Although she is not given a distinct age in the text, Alice seems to have the naivety and innocence of a young child while still having a slight sense of reason and maturity. Many times throughout the story, she is found in tears because of a situation she could not immediately get out of. It seems that in those moments, she did not think of how to fix the problems but only quickly resorted to crying. Following her very child-like behaviour, Alice tries to remedy her own sadness by scolding herself as if to snap herself out of being so immature.

Come, there’s no use in crying like that!’ said Alice to herself, rather sharply; I advise you to leave off this minute!’ She generally gave herself very good advice, (though she very seldom followed it), and sometimes she scolded herself so severely as to bring tears into her eyes; and once she remembered trying to box her own ears for having cheated herself in a game of croquet she was playing against herself, for this curious child was very fond of pretending to be two people. But it’s no use now,’ thought poor Alice, to pretend to be two people! Why, there’s hardly enough of me left to make one respectable person!’ (Carroll, Ch. 1)

I believe that Carroll wanted to analyze the severe differences of being mentally strong or weak. He associates irrational distress as weakness and strict reasoning as strength. Although these aspects don’t necessarily apply directly to reality, they still reveal a sort of confusion between how one feels and how one should feel.

Carroll, Lewis. The Annotated Alice: Alice’s Adventures in Wonderland & Through the Looking Glass. New York: C.N. Potter, 1960. Guttenberg.org. 19 May 2009. Web.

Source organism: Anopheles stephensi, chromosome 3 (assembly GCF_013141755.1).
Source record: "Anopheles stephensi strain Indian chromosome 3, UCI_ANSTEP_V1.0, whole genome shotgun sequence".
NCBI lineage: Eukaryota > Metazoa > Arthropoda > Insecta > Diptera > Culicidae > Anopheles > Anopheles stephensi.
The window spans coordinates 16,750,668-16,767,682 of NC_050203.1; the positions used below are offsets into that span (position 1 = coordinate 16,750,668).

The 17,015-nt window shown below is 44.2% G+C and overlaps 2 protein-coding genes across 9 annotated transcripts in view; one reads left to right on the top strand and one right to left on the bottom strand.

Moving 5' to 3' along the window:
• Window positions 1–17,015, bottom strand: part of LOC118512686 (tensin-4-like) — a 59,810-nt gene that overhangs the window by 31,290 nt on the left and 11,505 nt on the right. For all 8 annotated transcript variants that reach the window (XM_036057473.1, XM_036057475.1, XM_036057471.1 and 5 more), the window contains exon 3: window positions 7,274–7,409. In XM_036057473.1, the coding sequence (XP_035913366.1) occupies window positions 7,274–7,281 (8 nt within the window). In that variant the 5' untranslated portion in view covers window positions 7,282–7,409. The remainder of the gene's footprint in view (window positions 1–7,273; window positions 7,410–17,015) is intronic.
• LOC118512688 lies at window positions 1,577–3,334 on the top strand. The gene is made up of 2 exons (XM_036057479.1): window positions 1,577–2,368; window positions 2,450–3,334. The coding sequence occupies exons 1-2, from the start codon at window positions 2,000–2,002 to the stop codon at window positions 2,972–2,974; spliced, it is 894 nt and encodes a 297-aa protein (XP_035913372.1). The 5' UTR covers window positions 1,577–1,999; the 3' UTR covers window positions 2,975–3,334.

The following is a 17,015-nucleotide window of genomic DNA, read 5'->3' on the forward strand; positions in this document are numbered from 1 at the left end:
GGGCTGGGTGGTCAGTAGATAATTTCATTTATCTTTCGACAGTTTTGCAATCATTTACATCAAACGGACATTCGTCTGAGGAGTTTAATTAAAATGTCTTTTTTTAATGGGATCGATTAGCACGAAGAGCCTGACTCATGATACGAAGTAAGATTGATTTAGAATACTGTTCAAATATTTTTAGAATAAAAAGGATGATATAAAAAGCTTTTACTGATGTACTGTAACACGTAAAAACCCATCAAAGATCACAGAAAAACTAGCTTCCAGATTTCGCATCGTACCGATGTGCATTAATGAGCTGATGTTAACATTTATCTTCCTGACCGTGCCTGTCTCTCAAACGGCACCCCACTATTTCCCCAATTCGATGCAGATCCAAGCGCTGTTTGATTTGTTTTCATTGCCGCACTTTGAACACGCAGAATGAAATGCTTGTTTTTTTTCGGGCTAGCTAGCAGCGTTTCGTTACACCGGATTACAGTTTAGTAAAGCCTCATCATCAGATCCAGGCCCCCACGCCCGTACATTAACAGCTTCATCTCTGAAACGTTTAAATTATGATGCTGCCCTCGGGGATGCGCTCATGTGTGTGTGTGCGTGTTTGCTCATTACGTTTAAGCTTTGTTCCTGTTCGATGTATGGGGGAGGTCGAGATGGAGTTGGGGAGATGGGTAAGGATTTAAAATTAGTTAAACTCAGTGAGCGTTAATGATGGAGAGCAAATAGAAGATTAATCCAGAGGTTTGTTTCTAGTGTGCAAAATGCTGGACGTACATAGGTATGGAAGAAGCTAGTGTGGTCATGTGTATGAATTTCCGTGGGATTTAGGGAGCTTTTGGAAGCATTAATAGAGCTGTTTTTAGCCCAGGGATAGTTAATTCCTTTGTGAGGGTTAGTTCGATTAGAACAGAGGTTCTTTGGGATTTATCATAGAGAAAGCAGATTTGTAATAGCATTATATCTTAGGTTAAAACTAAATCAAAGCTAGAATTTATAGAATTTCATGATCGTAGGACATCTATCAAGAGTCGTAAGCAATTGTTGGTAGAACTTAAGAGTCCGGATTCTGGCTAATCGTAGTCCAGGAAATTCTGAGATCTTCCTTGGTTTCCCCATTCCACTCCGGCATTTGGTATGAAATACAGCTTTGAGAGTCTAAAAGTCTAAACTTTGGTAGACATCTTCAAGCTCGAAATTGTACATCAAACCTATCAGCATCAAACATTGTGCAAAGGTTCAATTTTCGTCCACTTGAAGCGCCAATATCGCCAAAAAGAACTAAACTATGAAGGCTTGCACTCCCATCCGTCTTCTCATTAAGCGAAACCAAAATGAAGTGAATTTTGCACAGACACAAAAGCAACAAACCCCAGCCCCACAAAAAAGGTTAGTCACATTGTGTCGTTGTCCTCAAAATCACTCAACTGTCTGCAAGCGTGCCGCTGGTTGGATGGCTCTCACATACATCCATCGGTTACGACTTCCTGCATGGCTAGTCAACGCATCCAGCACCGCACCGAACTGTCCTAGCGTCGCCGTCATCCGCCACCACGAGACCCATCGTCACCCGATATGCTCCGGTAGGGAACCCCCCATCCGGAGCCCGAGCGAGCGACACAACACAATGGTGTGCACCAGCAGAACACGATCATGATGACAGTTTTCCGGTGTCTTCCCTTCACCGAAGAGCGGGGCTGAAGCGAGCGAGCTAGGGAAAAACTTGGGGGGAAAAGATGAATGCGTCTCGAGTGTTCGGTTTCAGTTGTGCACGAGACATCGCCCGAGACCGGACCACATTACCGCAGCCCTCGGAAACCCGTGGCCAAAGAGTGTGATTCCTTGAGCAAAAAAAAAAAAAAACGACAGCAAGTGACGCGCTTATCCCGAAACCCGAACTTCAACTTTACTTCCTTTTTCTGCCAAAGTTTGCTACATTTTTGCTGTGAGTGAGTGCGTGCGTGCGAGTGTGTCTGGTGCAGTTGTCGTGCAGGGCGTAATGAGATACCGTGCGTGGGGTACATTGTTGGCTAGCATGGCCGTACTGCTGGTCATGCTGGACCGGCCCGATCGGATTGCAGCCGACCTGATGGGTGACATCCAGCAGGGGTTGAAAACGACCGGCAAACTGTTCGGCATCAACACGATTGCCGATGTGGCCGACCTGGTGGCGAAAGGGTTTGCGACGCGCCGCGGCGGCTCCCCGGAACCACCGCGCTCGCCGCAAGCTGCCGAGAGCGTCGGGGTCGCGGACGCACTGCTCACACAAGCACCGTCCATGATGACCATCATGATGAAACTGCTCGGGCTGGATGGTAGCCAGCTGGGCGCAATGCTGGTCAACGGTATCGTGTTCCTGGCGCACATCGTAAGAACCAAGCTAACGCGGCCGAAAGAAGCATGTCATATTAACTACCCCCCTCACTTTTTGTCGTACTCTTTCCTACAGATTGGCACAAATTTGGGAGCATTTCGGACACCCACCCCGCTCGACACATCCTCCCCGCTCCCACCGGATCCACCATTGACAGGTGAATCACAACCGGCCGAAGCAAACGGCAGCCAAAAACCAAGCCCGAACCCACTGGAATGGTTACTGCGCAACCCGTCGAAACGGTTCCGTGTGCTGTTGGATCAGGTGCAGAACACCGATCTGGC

How To Read “Teddy Bear” By A.A. Milne

A bear, however hard he tries,
Grows tubby without exercise.

Our Teddy Bear is short and fat,

Which is not to be wondered at;

He gets what exercise he can

By falling off the ottoman,

But generally seems to lack

The energy to clamber back.”
What the reader is asked to know:
About Life
·         What is the significance of a teddy bear
·         The difference between what it means to be “stout” and “slim”
About Language
·         To recognize the importance of repetition and rhyme schemes
·         The playfulness of dialogue
o   For example: “Well, well!”  “Tut-tut!”
About Literature
·         The use of personification and rhetorical questions
·         The underlying theme of the poem regarding self-esteem and body image
What the reader is asked to do:
·         Enjoy the rhythm and rhyme of the poem
·         Understand the deeper meaning that the poem holds
Who is the Implied Reader?
                Although the rhymes and silliness of the poem make it clearly intended for children, there is no doubt the adults can also find the deeper meaning. As a society, there are expectations and principles that can affect our own self-worth. Even though this particular poem was published in 1924, it can still be relevant for many older people today. Lack of self-esteem due to physical appearance is an issue that children learn quickly and adults struggle with.




By Shel Silverstein
Bouncin’ upon the trampoline
So high above the ground,
Just as I was goin’ up
I saw her-comin’ down.
She had a daisy in her hair,
She wore a silken gown.
But when she started goin’ up,
I was comin’ down.
I tried to say, “Hello-nice day.”
She smiled and spun around.
“Come up awhile with me,” yelled she,
But I was goin’ down.
And so, as yet, we’ve never met
Because we’ve sadly found
That one is always goin’ up
While one is comin’ down.

Silverstein, Shel. “Trampoline.” Every Thing On It: Poems and Drawings. New York: HarperCollins Children’s, 2011. N. pag. Print.